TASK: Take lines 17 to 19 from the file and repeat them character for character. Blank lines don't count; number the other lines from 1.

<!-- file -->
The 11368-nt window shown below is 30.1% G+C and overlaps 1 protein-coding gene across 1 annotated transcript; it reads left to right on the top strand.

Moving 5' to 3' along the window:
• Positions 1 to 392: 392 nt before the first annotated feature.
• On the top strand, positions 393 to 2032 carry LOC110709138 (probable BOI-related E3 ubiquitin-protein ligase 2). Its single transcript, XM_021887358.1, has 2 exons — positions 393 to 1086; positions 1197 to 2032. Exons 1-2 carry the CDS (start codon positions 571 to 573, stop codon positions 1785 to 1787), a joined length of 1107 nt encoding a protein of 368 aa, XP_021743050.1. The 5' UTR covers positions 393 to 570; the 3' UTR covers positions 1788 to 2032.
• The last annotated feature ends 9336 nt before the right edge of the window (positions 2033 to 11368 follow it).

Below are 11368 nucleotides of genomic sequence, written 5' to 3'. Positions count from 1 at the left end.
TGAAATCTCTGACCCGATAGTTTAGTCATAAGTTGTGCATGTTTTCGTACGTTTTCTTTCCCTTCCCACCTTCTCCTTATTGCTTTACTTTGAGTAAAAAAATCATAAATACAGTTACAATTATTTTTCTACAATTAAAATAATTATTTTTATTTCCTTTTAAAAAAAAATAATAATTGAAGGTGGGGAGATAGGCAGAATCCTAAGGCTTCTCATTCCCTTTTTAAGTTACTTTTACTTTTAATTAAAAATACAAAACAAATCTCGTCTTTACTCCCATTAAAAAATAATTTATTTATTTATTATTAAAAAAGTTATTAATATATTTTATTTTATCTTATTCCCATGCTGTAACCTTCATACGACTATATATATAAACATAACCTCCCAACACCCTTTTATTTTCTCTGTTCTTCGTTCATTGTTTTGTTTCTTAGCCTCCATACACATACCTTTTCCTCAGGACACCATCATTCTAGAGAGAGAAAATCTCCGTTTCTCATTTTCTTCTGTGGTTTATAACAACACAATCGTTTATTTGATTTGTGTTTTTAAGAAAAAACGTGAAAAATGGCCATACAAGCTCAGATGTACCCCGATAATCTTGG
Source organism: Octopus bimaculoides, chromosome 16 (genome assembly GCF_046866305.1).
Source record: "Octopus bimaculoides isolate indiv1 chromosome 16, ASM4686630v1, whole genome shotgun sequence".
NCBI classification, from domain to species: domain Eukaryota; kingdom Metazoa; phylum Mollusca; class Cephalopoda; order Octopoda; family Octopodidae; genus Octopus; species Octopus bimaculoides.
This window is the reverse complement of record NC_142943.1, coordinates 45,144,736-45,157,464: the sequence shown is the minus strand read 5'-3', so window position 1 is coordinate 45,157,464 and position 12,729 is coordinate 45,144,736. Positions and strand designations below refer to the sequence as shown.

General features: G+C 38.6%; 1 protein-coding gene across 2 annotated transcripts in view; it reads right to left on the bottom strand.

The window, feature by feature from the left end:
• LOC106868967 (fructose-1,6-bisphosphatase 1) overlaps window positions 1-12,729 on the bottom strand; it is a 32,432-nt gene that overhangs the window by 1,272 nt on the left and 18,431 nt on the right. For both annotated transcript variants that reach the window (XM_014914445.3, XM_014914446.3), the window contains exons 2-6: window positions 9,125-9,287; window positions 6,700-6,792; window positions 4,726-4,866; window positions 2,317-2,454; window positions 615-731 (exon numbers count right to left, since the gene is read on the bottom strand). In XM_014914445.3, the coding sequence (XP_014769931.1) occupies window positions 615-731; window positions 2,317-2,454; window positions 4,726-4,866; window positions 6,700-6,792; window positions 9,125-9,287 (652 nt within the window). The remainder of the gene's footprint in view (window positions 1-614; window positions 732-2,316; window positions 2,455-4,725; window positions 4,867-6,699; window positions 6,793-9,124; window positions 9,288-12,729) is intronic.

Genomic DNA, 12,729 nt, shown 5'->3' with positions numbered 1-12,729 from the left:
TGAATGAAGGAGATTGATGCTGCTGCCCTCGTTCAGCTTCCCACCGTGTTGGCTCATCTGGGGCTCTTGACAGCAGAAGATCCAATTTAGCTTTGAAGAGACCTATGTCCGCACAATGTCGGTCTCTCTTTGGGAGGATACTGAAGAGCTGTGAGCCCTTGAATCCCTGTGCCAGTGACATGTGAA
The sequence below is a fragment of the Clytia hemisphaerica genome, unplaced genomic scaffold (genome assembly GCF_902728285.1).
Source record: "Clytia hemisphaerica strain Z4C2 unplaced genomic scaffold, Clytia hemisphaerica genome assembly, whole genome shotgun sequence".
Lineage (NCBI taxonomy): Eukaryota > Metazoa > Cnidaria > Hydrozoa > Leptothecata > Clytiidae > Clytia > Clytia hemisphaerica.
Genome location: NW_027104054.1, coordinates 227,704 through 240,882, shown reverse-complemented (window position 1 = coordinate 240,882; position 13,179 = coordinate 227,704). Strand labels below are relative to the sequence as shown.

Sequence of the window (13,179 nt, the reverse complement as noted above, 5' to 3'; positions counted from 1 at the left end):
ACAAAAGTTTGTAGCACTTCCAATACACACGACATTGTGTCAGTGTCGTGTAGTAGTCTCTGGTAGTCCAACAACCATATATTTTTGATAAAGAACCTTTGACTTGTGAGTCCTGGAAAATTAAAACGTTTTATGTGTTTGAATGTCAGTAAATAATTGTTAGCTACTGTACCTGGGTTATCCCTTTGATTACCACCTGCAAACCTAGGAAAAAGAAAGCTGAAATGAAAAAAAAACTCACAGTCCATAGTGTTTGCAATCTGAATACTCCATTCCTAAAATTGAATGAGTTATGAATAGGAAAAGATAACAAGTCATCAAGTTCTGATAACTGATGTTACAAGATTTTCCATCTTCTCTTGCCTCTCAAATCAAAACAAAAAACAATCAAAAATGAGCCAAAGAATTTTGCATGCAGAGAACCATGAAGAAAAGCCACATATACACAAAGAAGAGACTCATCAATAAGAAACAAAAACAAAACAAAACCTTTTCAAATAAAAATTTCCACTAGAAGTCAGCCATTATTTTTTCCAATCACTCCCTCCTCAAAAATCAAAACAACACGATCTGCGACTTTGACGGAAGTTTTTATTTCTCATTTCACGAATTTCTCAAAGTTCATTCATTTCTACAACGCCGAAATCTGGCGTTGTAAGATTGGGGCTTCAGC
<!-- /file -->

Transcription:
The sequence below is a fragment of the Clytia hemisphaerica genome, unplaced genomic scaffold (genome assembly GCF_902728285.1).
Source record: "Clytia hemisphaerica strain Z4C2 unplaced genomic scaffold, Clytia hemisphaerica genome assembly, whole genome shotgun sequence".
Lineage (NCBI taxonomy): Eukaryota > Metazoa > Cnidaria > Hydrozoa > Leptothecata > Clytiidae > Clytia > Clytia hemisphaerica.